Lord Muruga on his peacock mount with his two consorts – observe the sharpness of the lines in the rich details:

Here’s the vasthra-apaharana episode from the lore of Krishna – there are a few more Vaishnavite themed pieces in an essentially Shaivite temple:

Vishnu offering his sister in marriage to Shiva. Notice the plantain tree brought in for the auspicious occasion:

Amazing symmetry in placement and variety in design of the fluted columns:

What is this person doing up there?

Perhaps a marriage scene? Look at the rishi’s, the deva’s and the kings showering flower petals from above on Shiva (and his consort) – zoom in to see the details:

Here’s an elaborate floral pattern stretching seamlessly across more than one block of stone! For a moment, dont be distracted by the ugly cable running on one side:-((

At places, the blocks of stones are stacked up well without gaps or fillers despite their irregular edges that do not appear straight and horizontal or vertical!

And finally, contribution from visitors (the vandals) could not leave things alone:-((( They appear written over murals at number of places. May them rot in…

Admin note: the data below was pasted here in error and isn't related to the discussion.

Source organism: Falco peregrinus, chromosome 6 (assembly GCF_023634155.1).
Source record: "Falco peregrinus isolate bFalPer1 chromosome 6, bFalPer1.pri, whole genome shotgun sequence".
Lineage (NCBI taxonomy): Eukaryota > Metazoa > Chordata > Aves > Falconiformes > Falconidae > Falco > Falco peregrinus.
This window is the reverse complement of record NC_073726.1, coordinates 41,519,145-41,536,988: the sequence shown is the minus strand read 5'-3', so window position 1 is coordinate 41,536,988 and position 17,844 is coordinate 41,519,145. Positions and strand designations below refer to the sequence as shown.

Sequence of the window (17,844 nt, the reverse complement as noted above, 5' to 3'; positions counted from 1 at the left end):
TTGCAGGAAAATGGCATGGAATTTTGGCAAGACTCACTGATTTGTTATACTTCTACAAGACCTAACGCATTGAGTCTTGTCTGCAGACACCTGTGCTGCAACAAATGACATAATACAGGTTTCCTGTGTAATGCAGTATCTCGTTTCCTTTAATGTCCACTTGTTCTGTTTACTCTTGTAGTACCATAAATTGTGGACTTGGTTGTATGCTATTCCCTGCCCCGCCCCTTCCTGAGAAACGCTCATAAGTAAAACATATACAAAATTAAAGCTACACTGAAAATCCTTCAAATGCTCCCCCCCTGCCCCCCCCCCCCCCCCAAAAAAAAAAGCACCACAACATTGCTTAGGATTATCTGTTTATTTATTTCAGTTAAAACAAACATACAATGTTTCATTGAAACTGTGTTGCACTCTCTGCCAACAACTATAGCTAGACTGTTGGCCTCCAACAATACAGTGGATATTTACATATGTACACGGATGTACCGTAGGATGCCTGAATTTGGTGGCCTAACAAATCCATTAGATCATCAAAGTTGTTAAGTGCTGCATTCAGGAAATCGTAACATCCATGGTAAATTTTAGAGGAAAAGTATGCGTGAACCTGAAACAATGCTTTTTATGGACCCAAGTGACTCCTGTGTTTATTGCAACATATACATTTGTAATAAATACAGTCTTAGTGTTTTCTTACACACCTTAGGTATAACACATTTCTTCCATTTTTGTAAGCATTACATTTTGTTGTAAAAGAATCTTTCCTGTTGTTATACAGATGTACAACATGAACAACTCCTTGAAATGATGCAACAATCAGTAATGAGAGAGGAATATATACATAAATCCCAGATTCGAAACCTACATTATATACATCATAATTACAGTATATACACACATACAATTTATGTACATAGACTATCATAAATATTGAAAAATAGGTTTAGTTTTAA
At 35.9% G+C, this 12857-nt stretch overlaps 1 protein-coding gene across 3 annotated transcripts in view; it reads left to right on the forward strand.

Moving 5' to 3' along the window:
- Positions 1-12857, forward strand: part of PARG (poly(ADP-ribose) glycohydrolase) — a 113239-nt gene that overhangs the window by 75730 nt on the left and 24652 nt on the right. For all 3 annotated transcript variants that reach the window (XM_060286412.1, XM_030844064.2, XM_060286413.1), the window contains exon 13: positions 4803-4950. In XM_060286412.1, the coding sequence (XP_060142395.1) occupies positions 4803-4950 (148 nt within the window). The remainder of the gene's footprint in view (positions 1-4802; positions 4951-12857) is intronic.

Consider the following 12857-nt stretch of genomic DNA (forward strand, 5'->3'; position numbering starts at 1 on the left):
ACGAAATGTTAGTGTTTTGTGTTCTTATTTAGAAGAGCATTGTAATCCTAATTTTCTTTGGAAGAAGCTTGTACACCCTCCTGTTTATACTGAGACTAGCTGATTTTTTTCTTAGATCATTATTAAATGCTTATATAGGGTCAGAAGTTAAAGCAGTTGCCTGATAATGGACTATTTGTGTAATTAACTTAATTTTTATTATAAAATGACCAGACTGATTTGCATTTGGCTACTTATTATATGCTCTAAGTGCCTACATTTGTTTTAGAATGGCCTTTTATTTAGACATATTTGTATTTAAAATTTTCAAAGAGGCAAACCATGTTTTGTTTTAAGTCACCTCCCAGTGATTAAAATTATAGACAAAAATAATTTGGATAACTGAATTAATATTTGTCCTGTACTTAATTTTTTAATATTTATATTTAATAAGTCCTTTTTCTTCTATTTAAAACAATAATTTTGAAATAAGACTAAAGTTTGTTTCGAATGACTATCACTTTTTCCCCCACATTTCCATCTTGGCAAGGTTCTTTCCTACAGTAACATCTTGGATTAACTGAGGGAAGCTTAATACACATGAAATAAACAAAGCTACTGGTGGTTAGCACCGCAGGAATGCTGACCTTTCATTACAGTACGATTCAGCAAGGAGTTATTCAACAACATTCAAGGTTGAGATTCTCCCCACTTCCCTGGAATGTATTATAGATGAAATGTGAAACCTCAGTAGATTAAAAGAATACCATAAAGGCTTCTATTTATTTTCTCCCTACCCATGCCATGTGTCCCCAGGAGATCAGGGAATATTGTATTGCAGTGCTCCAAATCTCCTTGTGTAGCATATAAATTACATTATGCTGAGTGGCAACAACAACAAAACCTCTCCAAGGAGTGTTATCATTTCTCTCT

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Damsels Showing Off At Srimushnam (K1)

At Bhu Varaha Swamy temple – referred to in Chola inscriptions of 11th century, later enhanced by kings of various dynasties of whom notable is Achuthappa Nayak (1560 – 1614 AD).

Wonder what is adorning her fore-arm! Quite unusually the dame does not seem to cover her modesty.

Look at her braids tied up by a kunjalam at the tip. Also her elaborate waist band!

The bower motif is a favorite of Nayak artists.

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Musicians and dancers reveling:

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On the way to Srimushnam:

Nice roads.

A typical village house, now a local office of some kind.

Another view of the quaint looking house.

And before us is…

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This temple with its rituals and practices serves as a shining example of religious amity between communities – muslims welcomed and honored for their participation!.